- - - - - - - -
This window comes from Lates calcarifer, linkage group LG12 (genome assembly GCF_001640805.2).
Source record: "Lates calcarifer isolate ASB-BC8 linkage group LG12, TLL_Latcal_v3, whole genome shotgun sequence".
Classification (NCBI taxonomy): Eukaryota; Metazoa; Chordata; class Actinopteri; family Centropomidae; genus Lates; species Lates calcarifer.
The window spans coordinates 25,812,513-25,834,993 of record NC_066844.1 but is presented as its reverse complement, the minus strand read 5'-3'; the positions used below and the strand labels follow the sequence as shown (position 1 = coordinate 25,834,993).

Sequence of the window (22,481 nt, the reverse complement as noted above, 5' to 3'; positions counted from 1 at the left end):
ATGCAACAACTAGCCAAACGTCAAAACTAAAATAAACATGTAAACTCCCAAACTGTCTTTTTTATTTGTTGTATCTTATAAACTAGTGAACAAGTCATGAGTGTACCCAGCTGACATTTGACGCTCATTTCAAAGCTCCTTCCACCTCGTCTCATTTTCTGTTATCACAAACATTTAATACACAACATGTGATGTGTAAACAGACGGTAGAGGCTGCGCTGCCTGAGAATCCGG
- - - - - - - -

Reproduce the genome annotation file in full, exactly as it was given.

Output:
This window comes from Lates calcarifer, linkage group LG12 (genome assembly GCF_001640805.2).
Source record: "Lates calcarifer isolate ASB-BC8 linkage group LG12, TLL_Latcal_v3, whole genome shotgun sequence".
Classification (NCBI taxonomy): Eukaryota; Metazoa; Chordata; class Actinopteri; family Centropomidae; genus Lates; species Lates calcarifer.
The window spans coordinates 25,812,513-25,834,993 of record NC_066844.1 but is presented as its reverse complement, the minus strand read 5'-3'; the positions used below and the strand labels follow the sequence as shown (position 1 = coordinate 25,834,993).

Sequence of the window (22,481 nt, the reverse complement as noted above, 5' to 3'; positions counted from 1 at the left end):
ATGCAACAACTAGCCAAACGTCAAAACTAAAATAAACATGTAAACTCCCAAACTGTCTTTTTTATTTGTTGTATCTTATAAACTAGTGAACAAGTCATGAGTGTACCCAGCTGACATTTGACGCTCATTTCAAAGCTCCTTCCACCTCGTCTCATTTTCTGTTATCACAAACATTTAATACACAACATGTGATGTGTAAACAGACGGTAGAGGCTGCGCTGCCTGAGAATCCGG